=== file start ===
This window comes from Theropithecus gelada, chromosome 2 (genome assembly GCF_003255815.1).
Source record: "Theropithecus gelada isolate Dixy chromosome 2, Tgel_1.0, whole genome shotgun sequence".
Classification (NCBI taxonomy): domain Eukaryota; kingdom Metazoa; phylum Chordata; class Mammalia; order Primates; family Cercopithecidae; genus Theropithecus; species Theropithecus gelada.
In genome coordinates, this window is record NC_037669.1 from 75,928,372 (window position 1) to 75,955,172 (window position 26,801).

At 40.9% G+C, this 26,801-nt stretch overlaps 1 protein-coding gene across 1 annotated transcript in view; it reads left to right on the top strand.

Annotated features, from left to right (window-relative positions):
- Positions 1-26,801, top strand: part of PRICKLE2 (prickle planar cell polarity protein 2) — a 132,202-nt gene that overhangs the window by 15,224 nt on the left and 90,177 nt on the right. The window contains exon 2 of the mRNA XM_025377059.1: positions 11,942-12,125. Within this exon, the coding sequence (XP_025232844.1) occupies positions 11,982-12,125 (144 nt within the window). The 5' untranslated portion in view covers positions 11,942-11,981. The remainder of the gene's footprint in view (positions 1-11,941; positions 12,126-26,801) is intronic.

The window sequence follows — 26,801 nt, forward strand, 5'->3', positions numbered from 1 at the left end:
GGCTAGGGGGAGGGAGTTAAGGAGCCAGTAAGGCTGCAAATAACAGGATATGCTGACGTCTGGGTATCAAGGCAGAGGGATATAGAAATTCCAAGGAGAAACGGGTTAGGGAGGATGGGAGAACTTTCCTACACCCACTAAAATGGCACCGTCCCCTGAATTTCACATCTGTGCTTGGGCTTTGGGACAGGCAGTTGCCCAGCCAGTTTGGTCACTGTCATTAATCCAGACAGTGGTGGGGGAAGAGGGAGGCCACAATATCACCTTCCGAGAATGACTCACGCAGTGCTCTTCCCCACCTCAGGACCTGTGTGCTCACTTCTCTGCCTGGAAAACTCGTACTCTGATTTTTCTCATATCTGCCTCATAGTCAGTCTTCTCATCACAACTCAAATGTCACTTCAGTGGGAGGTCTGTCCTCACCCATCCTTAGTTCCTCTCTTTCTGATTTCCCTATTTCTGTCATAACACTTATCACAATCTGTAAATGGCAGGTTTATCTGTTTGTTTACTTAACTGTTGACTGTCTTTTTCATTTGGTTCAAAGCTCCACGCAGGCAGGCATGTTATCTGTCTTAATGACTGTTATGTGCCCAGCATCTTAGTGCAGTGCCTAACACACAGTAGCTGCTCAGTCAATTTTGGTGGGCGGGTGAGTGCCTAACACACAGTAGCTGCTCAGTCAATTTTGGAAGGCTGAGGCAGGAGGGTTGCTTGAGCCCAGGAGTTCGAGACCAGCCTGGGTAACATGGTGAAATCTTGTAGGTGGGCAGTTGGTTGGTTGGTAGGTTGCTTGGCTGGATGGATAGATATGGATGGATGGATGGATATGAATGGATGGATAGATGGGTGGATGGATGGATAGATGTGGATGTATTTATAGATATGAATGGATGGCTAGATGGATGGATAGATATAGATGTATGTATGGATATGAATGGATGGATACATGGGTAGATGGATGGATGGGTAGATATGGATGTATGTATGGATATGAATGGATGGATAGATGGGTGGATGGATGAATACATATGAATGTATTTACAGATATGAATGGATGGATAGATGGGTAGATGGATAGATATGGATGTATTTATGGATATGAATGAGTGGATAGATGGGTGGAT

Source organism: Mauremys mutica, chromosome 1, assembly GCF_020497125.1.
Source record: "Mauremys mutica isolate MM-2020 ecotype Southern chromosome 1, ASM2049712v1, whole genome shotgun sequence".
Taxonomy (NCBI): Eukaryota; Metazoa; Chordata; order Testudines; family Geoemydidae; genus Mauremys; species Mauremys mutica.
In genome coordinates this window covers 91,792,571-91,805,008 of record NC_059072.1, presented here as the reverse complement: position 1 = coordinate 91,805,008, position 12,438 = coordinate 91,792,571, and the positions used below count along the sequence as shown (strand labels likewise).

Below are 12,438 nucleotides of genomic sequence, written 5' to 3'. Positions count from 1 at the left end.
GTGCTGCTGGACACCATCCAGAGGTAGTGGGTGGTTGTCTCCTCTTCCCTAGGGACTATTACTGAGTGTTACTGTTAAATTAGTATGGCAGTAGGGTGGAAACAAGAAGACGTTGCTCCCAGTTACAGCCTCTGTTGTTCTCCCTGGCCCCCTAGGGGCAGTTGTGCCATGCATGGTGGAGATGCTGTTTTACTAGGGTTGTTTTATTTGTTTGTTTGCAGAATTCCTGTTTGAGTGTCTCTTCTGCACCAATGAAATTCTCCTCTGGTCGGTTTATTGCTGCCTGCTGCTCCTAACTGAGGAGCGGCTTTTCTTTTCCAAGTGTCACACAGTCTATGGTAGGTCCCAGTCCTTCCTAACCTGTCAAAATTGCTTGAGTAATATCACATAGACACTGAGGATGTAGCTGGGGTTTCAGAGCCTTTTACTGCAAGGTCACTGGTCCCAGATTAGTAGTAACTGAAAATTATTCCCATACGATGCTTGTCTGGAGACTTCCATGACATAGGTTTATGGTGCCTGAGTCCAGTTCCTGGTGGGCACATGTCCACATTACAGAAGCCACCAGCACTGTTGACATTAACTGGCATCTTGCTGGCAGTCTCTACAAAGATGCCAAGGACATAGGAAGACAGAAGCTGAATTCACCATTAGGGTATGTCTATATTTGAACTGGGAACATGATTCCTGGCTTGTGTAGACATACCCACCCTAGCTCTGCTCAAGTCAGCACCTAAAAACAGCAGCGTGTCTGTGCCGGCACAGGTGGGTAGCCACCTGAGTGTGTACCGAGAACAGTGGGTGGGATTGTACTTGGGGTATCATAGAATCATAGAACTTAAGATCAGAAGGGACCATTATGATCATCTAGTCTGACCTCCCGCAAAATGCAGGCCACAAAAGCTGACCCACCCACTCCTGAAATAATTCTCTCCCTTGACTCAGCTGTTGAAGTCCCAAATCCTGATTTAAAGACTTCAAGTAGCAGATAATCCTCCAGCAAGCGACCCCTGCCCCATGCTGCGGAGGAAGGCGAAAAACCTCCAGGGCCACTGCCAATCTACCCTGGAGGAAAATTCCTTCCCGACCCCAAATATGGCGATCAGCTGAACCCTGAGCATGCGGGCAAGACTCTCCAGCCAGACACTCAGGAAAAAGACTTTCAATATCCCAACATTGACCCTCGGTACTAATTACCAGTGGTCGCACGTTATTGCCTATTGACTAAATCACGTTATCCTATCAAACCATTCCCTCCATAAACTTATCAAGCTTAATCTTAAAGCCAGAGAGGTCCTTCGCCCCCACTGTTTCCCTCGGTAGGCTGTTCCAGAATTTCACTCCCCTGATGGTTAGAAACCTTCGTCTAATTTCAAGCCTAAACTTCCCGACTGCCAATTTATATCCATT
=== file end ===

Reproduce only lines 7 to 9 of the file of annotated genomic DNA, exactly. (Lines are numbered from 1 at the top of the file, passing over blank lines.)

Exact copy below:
- Positions 1-26,801, top strand: part of PRICKLE2 (prickle planar cell polarity protein 2) — a 132,202-nt gene that overhangs the window by 15,224 nt on the left and 90,177 nt on the right. The window contains exon 2 of the mRNA XM_025377059.1: positions 11,942-12,125. Within this exon, the coding sequence (XP_025232844.1) occupies positions 11,982-12,125 (144 nt within the window). The 5' untranslated portion in view covers positions 11,942-11,981. The remainder of the gene's footprint in view (positions 1-11,941; positions 12,126-26,801) is intronic.

The window sequence follows — 26,801 nt, forward strand, 5'->3', positions numbered from 1 at the left end:
GGCTAGGGGGAGGGAGTTAAGGAGCCAGTAAGGCTGCAAATAACAGGATATGCTGACGTCTGGGTATCAAGGCAGAGGGATATAGAAATTCCAAGGAGAAACGGGTTAGGGAGGATGGGAGAACTTTCCTACACCCACTAAAATGGCACCGTCCCCTGAATTTCACATCTGTGCTTGGGCTTTGGGACAGGCAGTTGCCCAGCCAGTTTGGTCACTGTCATTAATCCAGACAGTGGTGGGGGAAGAGGGAGGCCACAATATCACCTTCCGAGAATGACTCACGCAGTGCTCTTCCCCACCTCAGGACCTGTGTGCTCACTTCTCTGCCTGGAAAACTCGTACTCTGATTTTTCTCATATCTGCCTCATAGTCAGTCTTCTCATCACAACTCAAATGTCACTTCAGTGGGAGGTCTGTCCTCACCCATCCTTAGTTCCTCTCTTTCTGATTTCCCTATTTCTGTCATAACACTTATCACAATCTGTAAATGGCAGGTTTATCTGTTTGTTTACTTAACTGTTGACTGTCTTTTTCATTTGGTTCAAAGCTCCACGCAGGCAGGCATGTTATCTGTCTTAATGACTGTTATGTGCCCAGCATCTTAGTGCAGTGCCTAACACACAGTAGCTGCTCAGTCAATTTTGGTGGGCGGGTGAGTGCCTAACACACAGTAGCTGCTCAGTCAATTTTGGAAGGCTGAGGCAGGAGGGTTGCTTGAGCCCAGGAGTTCGAGACCAGCCTGGGTAACATGGTGAAATCTTGTAGGTGGGCAGTTGGTTGGTTGGTAGGTTGCTTGGCTGGATGGATAGATATGGATGGATGGATGGATATGAATGGATGGATAGATGGGTGGATGGATGGATAGATGTGGATGTATTTATAGATATGAATGGATGGCTAGATGGATGGATAGATATAGATGTATGTATGGATATGAATGGATGGATACATGGGTAGATGGATGGATGGGTAGATATGGATGTATGTATGGATATGAATGGATGGATAGATGGGTGGATGGATGAATACATATGAATGTATTTACAGATATGAATGGATGGATAGATGGGTAGATGGATAGATATGGATGTATTTATGGATATGAATGAGTGGATAGATGGGTGGAT